Sunday, 11 January 2015

Ebola Myths

I thought I would share a few myths about ebola that I’ve heard about since being here… thanks to Ibby (Fixer), William, Patricia (nurses), housemate Katie and night nurse Tamba for helping me compile this little list:

1) Initially nobody thought that ebola was real. Everyone thought the government was making it up so that they could invite more NGOs, agencies and funding into the country and make hefty profits for themselves.

2) Quote: “A witch-craft was flying over the provinces and crashed into Port Loko (a large town) causing a lot of deaths all of a sudden.” I don’t even know what to make of this - is it a bird? is it a UFO? No, it's a witch-craft! In fact, of course, these deaths were actually due to ebola but the local people’s strong traditional beliefs were the only thing that could explain such a catastrophe. Lots of people in West Africa seek traditional healers (‘herbalists’) before attending formalised medical care. One thing the local nurses here pointed out is that this means literally hundreds of the traditional healers have died from ebola during this epidemic.  Practices and knowledge are passed down by elder generations within families so this loss will surely impact the availability of traditional healers in the future, especially in the provinces. Although the nurses seem to think that this will not diminish people beliefs. Currently we are seeing a hotspot of cases in Waterloo, a suburb of Freetown, where there is a strong dependency on traditional healers.

3) All the patients that were taken to the hospitals were found to be ‘positive’, in contrast to those who were sick and died at home.  So began the association with white doctors working in facilities and confirming ebola cases which was mis-understood as white doctors giving people (i.e. injecting) ebola. This spread a deep mistrust amongst the community and increased the fear of attending hospitals.

4) In August, a well renowned pastor from Nigeria had a vision that if all people bathed in hot water and salt before daybreak they would be protected from catching ebola forever. Apparently, it was attributed to a quote from the bible about being cleansed of sin by washing in salt water. The message was spread quickly across the country; bellowed out from all the radio stations, repeated at church services, loud-speakers, whatsapp messages – you name it… resulting in the whole country wanting to get their hands on some salt. Will told me that in Kenema people turned up at the treatment centres with huge kilo packets of salt to ‘cure’ the patients. In fact, just last weekend, I came across remnants of this rumour myself. Amar (a Kings colleague) and I were at the beach for the day and we took a boat trip up river to a small waterfall with a man called ‘Heavy D’. He proudly told us that there was no ebola in his village “because we live by the sea”. Obviously I questioned him on this, trying to warn him that was not the reason and he still needed to take precautions if anyone became sick, when Amar pitched in to explain his thinking was related to the salt-water message from August. I find it so worrying how inaccurate information can cause such long-lasting false beliefs. It reminded me of the crazy rumour in Zimbabwe and South of Africa that “having sex with a virgin cures AIDS”.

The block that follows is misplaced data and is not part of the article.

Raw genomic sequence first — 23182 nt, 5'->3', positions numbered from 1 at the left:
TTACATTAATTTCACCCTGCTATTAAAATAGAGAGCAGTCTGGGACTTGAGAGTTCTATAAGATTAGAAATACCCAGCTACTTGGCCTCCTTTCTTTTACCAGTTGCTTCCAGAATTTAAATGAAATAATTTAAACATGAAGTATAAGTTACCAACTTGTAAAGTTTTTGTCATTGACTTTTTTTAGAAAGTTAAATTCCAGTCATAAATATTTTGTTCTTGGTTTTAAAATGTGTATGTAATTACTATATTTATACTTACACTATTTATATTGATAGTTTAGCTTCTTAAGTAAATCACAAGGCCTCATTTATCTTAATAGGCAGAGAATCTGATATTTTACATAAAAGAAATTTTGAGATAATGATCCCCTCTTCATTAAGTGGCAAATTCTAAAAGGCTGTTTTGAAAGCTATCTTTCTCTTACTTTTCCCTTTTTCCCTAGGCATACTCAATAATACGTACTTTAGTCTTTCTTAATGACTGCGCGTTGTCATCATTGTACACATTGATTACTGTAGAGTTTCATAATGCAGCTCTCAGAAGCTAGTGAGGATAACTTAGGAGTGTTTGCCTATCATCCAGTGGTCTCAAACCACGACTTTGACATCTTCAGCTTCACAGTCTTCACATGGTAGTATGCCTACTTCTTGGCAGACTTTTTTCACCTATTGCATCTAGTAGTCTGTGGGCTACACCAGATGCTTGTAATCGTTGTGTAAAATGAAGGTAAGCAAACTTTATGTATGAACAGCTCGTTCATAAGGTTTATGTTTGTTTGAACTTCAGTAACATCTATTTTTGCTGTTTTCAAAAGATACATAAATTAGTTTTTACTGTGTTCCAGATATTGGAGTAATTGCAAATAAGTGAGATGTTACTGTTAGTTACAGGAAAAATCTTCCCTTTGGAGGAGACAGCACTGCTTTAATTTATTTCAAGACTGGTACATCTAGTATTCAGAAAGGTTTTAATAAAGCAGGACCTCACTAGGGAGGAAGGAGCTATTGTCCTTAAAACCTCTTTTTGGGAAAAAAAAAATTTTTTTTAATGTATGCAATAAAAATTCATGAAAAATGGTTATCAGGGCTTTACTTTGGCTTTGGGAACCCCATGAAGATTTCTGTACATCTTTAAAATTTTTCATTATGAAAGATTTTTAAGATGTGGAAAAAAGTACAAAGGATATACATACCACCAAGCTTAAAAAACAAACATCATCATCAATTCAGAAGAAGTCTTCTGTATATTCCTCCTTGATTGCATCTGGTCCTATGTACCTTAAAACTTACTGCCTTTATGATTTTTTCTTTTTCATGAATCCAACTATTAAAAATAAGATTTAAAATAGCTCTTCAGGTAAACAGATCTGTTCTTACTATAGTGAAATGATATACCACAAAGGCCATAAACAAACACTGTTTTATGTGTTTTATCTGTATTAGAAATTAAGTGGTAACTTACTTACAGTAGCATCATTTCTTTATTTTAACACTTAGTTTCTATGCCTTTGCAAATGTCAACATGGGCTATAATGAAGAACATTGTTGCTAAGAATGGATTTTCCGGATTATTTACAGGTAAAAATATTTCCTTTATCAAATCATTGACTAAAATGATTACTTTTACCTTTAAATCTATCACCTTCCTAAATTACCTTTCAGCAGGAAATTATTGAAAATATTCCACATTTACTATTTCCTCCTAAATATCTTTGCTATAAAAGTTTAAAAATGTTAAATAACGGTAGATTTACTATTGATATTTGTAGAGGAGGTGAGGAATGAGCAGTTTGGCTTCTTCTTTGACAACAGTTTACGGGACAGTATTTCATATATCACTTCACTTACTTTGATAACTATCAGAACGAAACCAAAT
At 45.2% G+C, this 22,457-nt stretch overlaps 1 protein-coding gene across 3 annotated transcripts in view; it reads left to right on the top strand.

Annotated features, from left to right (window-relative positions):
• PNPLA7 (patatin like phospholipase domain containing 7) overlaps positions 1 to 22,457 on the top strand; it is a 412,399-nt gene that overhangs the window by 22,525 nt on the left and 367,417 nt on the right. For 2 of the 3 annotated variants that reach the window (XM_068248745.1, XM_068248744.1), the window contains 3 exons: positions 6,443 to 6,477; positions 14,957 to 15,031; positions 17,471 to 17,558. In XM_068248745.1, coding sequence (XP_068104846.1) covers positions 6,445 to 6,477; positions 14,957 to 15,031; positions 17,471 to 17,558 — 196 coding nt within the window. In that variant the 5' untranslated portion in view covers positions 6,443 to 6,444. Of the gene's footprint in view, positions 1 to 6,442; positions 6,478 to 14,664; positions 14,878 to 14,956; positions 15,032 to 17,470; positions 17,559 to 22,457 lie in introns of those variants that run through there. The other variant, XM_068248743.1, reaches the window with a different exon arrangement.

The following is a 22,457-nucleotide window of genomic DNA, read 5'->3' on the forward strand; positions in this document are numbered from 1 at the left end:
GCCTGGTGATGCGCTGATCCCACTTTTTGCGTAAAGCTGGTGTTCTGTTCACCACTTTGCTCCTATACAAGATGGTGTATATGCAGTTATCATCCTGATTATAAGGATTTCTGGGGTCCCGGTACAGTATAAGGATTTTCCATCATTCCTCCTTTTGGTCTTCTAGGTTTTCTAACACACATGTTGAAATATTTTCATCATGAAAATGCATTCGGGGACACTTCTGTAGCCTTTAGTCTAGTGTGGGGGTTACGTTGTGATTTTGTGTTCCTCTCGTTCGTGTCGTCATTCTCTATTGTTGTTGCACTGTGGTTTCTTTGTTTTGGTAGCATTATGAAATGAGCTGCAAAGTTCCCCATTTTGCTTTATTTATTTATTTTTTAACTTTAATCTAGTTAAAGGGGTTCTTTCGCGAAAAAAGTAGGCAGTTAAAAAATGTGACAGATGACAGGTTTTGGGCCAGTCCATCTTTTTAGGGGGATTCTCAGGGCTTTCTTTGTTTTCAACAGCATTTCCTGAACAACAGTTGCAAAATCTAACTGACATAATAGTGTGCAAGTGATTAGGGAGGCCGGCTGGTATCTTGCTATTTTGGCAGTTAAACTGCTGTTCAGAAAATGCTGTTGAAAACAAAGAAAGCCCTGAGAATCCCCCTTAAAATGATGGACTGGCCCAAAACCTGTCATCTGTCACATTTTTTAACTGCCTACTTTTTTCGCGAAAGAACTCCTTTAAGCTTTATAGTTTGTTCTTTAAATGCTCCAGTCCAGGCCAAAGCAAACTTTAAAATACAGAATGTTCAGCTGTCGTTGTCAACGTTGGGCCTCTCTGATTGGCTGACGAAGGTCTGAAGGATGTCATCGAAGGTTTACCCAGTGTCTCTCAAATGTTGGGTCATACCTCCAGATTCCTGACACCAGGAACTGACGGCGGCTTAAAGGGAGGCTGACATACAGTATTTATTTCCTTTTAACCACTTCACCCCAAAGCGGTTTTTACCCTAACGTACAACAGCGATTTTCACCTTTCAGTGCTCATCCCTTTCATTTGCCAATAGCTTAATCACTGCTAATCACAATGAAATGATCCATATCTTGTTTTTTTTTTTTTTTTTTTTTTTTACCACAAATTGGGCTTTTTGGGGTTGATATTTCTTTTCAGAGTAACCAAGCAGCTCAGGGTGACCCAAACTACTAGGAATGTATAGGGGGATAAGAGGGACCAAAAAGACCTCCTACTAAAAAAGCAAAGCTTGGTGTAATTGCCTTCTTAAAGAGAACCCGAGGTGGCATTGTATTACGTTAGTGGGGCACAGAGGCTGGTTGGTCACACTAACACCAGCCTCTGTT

5) A (almost) funny and verging on ridiculous rumour I heard yesterday was about how Medecin sans Frontieres are screening for ebola at their isolation units. Just as background, our screening process involves asking every patient that attends the hospital whether they have a fever, or history of fever, in the last 3 weeks – if yes: they are asked a whole list of symptoms (vomiting, diarrhoea, weakness, abdo pain etc), if no: they are asked if they have any contact history with sick people, dead bodies, burials etc. In contrast, night nurse Tamba told me his friend works for MSF in Freetown and their screening process is completely different. According to Tamba’s friend, they give a suspect patient a peanut and wait 5 minutes. If he vomits then he probably has ebola and is isolated. If he doesn’t vomit he’s probably fine and allowed home! I tried exposing the absurdity of this screening process to Tamba,“do all patients with ebola vomit?” No! Even so, he still believed his friend and not me.

And so the rumours continue…

2 comments:

  1. Hi Claire. Another wonderful blog. Your comments and thoughts are fascinating. I pass them to an elderly retired missionary who is fascinated and has many stories about medical services in rural areas in the 80's. We think of you and your colleagues often and hope you will enjoy your much deserved break. Take care Anni x (Caitlin's Mum)

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